I was in EDSA in February 1986. I went because I wanted to see an end to the 21-year Marcos dictatorship, and I felt the huge crowd that was forming there could be the straw that would break the camel’s back.
I was a few days shy of 20, and like many of my generation I was already aware of the sins of the regime. Since high school we had been reading the “mosquito press” — newspapers like Malaya and We Forum that were smuggled in by classmates with the tacit approval of some teachers — that exposed the atrocities of the Marcos administration.
In a way, EDSA was a chance for us, the “martial law babies” who were born in the mid-60s to the 70s, to redeem ourselves. We had grown up knowing no other President, and we naturally believed what we were shown on the media: that Marcos was the best President we had ever had and that he deserved to be in power for the rest of his life. We were the children who sang the “Bagong Lipunan” hymn with fervor because that’s how we were taught to do it.
So when we found out that we were being duped we wanted payback. And EDSA was our chance to get it.
Make no mistake about it, then. The people who were at EDSA in 1986 were not there for Cory Aquino. We were there for the country, for our families, for our (future) children, and for ourselves. That we would later be betrayed — again and again — was immaterial to the moment.
When Marcos and his family finally fled, our euphoria was indescribable. That we did it with little bloodshed made the victory even sweeter. We showed the world that a peaceful revolution is possible. For the first time, we could say without fear of being contradicted: “Ang sarap maging Pilipino.”
In my opinion, and perhaps this is shared by many of those who were in EDSA, that kind of people power was a one-off. It was spontaneous, sincere, and was brought about by the unique circumstance of a people being oppressed for two decades by a dictator.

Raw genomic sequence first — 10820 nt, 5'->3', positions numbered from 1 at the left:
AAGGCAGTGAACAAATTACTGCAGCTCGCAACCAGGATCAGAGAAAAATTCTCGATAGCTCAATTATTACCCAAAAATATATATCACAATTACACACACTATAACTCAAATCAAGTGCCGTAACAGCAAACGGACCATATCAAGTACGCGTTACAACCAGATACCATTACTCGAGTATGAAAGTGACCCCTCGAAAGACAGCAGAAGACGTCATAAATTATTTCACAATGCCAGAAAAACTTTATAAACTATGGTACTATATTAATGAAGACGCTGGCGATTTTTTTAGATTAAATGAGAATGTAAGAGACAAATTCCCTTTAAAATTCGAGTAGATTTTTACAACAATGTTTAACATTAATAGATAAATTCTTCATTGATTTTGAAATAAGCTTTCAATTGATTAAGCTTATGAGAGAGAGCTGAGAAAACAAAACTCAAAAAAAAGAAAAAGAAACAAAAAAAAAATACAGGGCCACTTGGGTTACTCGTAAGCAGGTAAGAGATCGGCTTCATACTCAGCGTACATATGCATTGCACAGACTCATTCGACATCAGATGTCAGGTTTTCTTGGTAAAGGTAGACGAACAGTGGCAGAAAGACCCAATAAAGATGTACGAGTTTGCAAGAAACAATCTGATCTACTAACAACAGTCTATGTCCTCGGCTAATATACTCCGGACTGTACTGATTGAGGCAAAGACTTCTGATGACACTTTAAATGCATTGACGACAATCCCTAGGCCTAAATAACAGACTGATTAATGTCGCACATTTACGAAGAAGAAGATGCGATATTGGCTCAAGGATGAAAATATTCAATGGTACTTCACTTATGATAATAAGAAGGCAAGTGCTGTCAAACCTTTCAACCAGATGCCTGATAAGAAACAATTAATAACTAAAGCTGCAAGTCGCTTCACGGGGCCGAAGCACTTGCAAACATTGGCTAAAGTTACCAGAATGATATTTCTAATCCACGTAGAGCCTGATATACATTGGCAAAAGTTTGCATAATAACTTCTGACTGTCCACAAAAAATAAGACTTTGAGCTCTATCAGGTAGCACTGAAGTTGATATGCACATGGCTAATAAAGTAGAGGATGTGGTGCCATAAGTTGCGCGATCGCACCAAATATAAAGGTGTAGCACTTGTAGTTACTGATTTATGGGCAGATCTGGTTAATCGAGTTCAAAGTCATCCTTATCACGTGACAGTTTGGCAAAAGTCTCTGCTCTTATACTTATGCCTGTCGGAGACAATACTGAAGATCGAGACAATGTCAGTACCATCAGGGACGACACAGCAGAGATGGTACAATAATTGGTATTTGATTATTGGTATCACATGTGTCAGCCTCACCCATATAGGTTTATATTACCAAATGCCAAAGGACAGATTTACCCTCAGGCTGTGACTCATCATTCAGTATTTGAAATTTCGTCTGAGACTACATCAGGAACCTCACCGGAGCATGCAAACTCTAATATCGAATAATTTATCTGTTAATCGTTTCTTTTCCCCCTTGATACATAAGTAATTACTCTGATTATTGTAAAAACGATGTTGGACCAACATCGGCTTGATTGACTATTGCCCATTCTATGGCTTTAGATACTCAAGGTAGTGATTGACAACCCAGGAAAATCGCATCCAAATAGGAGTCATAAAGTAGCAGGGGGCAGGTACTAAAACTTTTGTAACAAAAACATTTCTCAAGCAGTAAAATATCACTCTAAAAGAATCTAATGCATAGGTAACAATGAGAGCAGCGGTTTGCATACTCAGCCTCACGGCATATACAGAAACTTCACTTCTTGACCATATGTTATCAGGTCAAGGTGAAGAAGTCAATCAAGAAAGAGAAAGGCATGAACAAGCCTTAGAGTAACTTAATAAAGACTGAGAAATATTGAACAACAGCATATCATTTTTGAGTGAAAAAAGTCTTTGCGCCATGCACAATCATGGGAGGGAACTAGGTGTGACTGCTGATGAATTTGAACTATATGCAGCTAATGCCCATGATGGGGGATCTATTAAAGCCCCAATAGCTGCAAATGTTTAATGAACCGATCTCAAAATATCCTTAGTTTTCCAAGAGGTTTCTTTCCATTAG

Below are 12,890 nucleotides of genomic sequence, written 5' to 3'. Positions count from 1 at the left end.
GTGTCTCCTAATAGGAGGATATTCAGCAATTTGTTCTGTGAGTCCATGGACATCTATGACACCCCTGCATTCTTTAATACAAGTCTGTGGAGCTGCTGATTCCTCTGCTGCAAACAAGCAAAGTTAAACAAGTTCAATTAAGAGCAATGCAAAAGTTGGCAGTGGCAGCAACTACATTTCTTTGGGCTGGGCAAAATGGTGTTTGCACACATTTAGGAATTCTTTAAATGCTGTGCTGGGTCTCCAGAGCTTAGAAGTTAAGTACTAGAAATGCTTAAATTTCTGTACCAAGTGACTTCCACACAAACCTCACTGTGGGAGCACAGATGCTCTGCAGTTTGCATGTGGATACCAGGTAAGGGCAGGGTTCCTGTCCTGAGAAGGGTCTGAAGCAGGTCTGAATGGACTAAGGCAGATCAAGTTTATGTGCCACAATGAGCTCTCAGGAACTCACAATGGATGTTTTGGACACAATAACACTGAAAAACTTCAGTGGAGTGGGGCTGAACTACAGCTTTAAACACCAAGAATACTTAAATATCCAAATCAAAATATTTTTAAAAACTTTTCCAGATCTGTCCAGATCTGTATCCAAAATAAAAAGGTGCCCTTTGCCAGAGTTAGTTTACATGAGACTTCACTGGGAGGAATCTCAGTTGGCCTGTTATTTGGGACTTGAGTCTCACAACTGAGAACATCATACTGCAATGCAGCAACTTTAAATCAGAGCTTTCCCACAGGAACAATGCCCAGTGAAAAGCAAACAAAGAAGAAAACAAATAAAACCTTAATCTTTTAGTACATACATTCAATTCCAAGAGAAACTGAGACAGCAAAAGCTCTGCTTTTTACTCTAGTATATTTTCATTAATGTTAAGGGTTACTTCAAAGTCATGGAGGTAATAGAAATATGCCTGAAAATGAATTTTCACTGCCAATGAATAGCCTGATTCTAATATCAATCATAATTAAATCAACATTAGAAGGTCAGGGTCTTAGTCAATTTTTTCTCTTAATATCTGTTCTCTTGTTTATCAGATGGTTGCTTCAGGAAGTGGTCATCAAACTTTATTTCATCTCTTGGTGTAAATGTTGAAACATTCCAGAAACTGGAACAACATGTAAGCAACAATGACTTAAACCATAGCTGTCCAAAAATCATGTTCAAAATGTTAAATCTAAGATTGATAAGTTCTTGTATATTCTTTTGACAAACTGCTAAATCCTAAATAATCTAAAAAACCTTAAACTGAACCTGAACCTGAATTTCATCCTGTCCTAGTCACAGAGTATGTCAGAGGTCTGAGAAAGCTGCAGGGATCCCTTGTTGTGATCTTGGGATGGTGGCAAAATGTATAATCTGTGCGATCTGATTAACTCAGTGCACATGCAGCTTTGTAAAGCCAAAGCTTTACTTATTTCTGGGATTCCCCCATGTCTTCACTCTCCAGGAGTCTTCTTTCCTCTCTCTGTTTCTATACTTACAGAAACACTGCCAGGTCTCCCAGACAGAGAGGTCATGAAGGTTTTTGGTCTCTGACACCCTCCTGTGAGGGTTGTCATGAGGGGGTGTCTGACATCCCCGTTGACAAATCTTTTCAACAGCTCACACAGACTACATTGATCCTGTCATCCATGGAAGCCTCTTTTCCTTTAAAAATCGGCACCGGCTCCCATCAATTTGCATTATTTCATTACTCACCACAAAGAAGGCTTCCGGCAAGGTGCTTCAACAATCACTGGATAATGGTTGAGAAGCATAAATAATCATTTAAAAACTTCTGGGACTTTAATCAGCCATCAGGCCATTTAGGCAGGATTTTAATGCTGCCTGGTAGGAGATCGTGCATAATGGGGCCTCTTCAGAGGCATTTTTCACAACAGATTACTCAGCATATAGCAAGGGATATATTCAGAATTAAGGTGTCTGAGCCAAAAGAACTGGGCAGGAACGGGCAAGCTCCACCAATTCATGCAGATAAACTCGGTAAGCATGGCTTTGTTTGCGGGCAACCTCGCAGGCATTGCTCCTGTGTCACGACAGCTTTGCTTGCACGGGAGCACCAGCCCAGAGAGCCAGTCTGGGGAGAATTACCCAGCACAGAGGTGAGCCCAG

That was why when the so-called “EDSA Dos” came along in January of 2001, I was not so thrilled. Then-President Joseph Estrada’s impeachment trial was still ongoing, but 10 senator-judges had walked out on January 17 after their 11 colleagues voted not to open an envelope that may have contained damning evidence against Erap.
I was no fan of Estrada’s, but I also did not want his trial to be short-circuited. I wanted him to face the full force of the law — but the right way. Another revolution at EDSA was no way to get justice. By then, “people power” was hollow and had become synonymous with shortcuts and the refusal to follow the rule of law.
In fact Estrada’s exit was questioned by the international community, and it took some creativity for all three branches of government (along with the media, the so-called the fourth estate) to justify Gloria Macapagal-Arroyo’s ascent to the presidency. The tumult that characterized her subsequent stay in office is perhaps the best argument against “EDSA Dos” as she struggled to hold on to power. Perhaps because of this, Cory Aquino would later apologize to Estrada for her role in the uprising.
So now, two People Power uprisings and what do we have to show for them? A country still struggling with a host of problems, a people still burdened and oppressed by traditional politics and its practitioners, the aptly nicknamed trapos. I’ve heard that some groups are trying to force a third People Power on February 25, the anniversary of the first one. As a “veteran,” let me say that this so is ill-advised it borders on the insane. For one thing, there surely won’t be enough people there. President Duterte still has the support of the majority of the people, so any call to depose him will fall on deaf ears.
And even if another mass uprising does succeed, where would it take us? Back in the hands of the trapos, the very people we voted against last year. We don’t need another People Power; we need the resolve to follow through on decisions we had already made. We already had a third People Power, and it was when we voted for Duterte.